Predicting Landing Spots for Top MLB Free Agents Left After Winter Meetings

Ian CasselberryMLB Lead WriterDecember 7, 2012

Predicting Landing Spots for Top MLB Free Agents Left After Winter Meetings

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    There was certainly no guarantee that the top MLB free agents would sign contracts during this week's winter meetings. 

    But for fans, reporters and analysts looking for some offseason sizzle to keep them warm during the winter, the lack of action from baseball's annual pow-wow in Nashville was disappointing. This year's meetings certainly lacked the excitement of last year's edition, which featured Albert Pujols, C.J. Wilson and Jose Reyes sign big free-agent deals. 

    On the bright side, this extends MLB's hot stove action further into December. Rather than have so much business taken care of during the four-day span of the winter meetings, we now have more time to constantly check the rumor mill about which players might sign where. 

    Almost all of the top free agents are still available right now. Who is Zack Greinke going to sign with? Where will Josh Hamilton go? How will the rest of the free-agent market develop after the two biggest names sign? Will we see the action pick up, or will it still be a slow process through December and January? 

    Eventually, these players will sign, and that will give us plenty to talk about. Here are some predictions for where the top free-agent talent will end up, hopefully before the end of the calendar year. 

Josh Hamilton: Seattle Mariners

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    The idea of Josh Hamilton not signing with a playoff contender like the Texas Rangers, New York Yankees, Boston Red Sox or Philadelphia Phillies seems outlandish.

    Yet those teams don't appear to be interested in meeting Hamilton's price, especially if he wants a contract spanning four years or longer. While a return to Texas looks possible, the Rangers appear to be more enamored with Justin Upton at this point.

    But the Seattle Mariners really seem to want Hamilton, and that might be the most important thing to him right now. Hamilton may not make the playoffs in Seattle, but he'll be viewed as a star player—one that the team can build around as it tries to re-establish itself as a contender in the AL West.

    If Hamilton is talking about a three-year deal with the Mariners, as Fox Sports' Ken Rosenthal reports, it seems likely that other teams will take a shot at him. 

    Yet if it's important to be the star of a team, to be embraced by a fanbase yearning for a great player, Hamilton should go to Seattle and be a rock star in that city. 

Zack Greinke: Texas Rangers

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    The Los Angeles Dodgers have reason to be worried that Zack Greinke's preference is to sign with a different team.

    After all, if the 29-year-old right-hander really wanted to be a Dodger, why hasn't he signed with them already. The money is there, waiting for him. 

    But the Texas Rangers have apparently devoted their focus to making him their No. 1 starter, to the point where the team has essentially put Josh Hamilton on hold until Greinke makes a decision. (The Rangers also appear to have a follow-up plan, which is trading for outfielder Justin Upton.)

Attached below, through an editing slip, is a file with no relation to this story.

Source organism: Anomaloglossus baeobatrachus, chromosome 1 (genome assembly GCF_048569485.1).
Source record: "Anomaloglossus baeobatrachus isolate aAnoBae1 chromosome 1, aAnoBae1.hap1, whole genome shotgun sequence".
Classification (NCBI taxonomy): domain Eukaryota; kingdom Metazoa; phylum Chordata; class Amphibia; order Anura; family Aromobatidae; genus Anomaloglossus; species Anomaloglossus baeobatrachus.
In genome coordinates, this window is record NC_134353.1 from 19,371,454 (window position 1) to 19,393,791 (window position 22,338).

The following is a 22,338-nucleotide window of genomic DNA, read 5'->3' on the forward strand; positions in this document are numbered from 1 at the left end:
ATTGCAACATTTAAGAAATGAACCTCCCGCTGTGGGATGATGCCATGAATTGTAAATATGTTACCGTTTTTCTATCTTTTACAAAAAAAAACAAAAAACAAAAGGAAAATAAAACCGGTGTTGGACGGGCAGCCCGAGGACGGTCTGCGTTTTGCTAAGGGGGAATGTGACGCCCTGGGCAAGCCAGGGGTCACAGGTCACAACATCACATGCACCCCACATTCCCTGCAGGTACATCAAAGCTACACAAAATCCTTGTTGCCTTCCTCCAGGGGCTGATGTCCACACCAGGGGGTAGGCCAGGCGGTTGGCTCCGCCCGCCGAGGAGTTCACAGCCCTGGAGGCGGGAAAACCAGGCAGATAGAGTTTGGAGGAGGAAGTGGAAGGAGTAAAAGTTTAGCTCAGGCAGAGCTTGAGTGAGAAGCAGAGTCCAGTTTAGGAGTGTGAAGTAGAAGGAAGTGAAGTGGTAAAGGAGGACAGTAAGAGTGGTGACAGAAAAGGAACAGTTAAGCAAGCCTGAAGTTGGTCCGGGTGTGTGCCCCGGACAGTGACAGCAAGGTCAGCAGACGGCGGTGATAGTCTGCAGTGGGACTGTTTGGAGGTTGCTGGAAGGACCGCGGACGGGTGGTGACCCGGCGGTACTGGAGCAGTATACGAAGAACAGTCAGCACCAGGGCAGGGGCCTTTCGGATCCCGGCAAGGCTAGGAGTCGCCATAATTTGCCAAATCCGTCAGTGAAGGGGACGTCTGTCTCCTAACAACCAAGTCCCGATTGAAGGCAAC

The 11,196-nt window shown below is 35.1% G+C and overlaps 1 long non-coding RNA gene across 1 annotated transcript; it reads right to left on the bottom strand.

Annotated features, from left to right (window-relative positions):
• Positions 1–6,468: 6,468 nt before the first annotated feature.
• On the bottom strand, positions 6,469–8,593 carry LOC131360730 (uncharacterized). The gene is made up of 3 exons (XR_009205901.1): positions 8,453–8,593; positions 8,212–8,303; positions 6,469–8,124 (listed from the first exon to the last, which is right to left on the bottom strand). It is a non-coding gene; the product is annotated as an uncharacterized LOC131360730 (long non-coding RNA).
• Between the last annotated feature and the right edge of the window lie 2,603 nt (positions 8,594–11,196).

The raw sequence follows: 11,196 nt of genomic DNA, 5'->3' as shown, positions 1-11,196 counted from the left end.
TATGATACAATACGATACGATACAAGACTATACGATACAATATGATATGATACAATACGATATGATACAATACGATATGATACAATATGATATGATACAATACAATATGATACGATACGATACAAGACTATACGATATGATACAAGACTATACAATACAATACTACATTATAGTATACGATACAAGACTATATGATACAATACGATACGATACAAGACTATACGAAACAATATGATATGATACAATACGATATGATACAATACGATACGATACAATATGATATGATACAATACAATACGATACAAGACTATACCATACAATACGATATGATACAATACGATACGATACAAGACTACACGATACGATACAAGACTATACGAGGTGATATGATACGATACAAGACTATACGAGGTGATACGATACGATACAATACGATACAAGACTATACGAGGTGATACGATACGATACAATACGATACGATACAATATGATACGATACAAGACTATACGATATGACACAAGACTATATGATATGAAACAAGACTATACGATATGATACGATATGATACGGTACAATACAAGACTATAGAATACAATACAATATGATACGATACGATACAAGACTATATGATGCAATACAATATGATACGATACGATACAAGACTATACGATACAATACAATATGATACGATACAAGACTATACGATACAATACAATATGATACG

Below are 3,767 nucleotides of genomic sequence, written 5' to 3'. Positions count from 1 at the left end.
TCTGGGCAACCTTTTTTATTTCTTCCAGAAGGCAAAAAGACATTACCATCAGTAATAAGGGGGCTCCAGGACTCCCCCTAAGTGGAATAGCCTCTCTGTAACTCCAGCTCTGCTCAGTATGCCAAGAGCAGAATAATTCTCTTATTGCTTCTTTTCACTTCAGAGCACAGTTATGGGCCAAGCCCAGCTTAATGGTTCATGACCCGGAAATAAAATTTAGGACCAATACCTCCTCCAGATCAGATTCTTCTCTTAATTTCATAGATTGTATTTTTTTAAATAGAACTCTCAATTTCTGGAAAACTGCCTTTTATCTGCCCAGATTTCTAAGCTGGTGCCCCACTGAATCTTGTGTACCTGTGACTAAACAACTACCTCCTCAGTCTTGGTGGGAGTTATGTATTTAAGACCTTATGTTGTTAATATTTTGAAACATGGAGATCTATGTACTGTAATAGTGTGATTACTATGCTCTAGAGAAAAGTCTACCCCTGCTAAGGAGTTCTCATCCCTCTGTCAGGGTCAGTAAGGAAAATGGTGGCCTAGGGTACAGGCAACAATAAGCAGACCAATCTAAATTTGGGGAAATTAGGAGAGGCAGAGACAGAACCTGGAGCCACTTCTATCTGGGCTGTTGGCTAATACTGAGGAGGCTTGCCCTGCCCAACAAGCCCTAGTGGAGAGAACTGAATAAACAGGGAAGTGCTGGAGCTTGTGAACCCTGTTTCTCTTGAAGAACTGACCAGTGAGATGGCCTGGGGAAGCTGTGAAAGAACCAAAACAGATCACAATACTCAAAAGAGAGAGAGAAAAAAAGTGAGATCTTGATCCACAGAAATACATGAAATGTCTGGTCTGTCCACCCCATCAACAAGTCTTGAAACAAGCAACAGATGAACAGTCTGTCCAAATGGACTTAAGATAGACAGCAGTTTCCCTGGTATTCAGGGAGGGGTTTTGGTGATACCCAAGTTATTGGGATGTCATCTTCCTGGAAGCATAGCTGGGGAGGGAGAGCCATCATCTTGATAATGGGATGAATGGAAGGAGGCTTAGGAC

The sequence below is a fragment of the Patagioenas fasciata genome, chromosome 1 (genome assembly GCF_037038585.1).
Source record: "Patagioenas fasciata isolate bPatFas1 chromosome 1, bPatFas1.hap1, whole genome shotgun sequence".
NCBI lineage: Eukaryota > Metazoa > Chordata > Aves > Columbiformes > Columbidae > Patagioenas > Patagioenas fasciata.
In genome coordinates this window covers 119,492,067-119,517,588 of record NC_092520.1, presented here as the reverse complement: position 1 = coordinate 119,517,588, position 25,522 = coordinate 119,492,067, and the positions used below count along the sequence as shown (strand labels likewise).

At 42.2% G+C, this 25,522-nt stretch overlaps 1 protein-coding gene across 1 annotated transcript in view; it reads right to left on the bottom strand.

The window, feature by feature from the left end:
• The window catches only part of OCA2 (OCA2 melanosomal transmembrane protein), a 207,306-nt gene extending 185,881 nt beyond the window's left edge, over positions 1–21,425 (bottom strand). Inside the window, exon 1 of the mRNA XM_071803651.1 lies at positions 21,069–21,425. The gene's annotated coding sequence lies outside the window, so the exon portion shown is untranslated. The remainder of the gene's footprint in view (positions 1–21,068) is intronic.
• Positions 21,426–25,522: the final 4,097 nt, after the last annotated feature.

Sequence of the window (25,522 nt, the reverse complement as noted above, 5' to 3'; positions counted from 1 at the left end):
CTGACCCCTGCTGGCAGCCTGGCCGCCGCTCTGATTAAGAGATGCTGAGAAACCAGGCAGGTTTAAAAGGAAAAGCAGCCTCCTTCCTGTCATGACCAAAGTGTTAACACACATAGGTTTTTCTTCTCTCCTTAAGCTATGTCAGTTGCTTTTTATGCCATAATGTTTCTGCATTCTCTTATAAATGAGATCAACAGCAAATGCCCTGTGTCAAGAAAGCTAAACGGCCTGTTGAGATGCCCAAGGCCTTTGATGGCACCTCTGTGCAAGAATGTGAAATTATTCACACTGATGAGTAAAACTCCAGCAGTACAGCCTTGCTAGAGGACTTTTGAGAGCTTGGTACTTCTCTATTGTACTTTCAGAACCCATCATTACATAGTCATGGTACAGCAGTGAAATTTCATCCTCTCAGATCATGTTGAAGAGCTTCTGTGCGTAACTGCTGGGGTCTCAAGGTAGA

Greinke is the piece that can put the Rangers back in the World Series, and he probably knows it. Not having an ace at the top of its rotation likely cost Texas the AL West title this season, let alone a third consecutive trip to the Fall Classic. 

    The Dallas area likely suits Greinke's lifestyle better than Los Angeles, as he likely won't have to deal with the same level of media scrutiny. Those are surely important considerations for him, along with the money and an opportunity to win a World Series. 

Anibal Sanchez: Los Angeles Dodgers

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    If the Los Angeles Dodgers lose out on Zack Greinke, general manager Ned Colletti will have to move to the next best starting pitcher available. That is probably Anibal Sanchez, who finished the season strong with the Detroit Tigers after the Miami Marlins traded him.

    Sanchez is a hurler capable of 200 innings pitched and 200 strikeouts, but there is some question as to whether he's really a No. 1 starter.

    With the Dodgers, though, Sanchez doesn't have to be the ace. Clayton Kershaw is clearly the No. 1 guy in the team's starting rotation. But the pitching staff does need a strong No. 2 starter behind Kershaw, and Sanchez might be a better fit in that regard than Greinke would have been. 

    The 28-year-old right-hander is reportedly looking for a six-year, $90 million contract, according to CBS Sports' Jon Heyman.

    That package is probably too rich for most teams interested in Sanchez, including the Tigers, who would like to keep him. But for the Dodgers, that figure will seem like a discount compared to what Greinke wants. Colletti will be left with more money available to sign another starting pitcher as well. 

Nick Swisher: Philadelphia Phillies

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    According to CBS Sports' Scott Miller, the Philadelphia Phillies believe that Nick Swisher is "not their flavor."

    Presumably, that's a reference to Swisher's outgoing personality. But if he could get along in the New York Yankees' clubhouse, it's difficult to see how he wouldn't fit in nicely with the Phillies. 

    On the field, Swisher certainly seems like the right fit. Philadelphia needs a corner outfielder who can hit for power. Ideally, that player would hit right-handed. Swisher is a switch-hitter and thus would bat from the right side when the Phillies face left-handed pitching. 

    Swisher also provides position versatility and could be used at first base when Ryan Howard doesn't play against lefties.